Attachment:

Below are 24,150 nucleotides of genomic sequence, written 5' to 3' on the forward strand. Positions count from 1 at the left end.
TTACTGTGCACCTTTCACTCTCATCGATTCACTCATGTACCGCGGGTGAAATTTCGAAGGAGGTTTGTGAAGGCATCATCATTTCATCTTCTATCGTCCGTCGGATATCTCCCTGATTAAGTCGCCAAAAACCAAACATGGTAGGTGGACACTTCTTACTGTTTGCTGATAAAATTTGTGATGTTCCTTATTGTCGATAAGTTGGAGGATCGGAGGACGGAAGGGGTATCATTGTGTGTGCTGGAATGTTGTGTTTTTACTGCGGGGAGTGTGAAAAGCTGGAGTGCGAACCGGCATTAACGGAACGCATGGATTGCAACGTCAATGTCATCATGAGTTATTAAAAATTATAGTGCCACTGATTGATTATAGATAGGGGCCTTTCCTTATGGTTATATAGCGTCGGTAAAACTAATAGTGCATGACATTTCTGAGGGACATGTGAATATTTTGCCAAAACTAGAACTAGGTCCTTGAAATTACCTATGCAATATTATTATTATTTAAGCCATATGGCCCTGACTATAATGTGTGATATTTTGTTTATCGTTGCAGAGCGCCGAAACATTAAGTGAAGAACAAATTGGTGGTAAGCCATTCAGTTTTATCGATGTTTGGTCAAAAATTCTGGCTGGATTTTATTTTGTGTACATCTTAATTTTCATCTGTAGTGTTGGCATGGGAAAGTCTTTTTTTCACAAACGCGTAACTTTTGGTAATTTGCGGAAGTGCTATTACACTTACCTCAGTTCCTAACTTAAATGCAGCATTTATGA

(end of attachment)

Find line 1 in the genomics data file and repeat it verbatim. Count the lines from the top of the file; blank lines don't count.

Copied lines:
Below are 24,150 nucleotides of genomic sequence, written 5' to 3' on the forward strand. Positions count from 1 at the left end.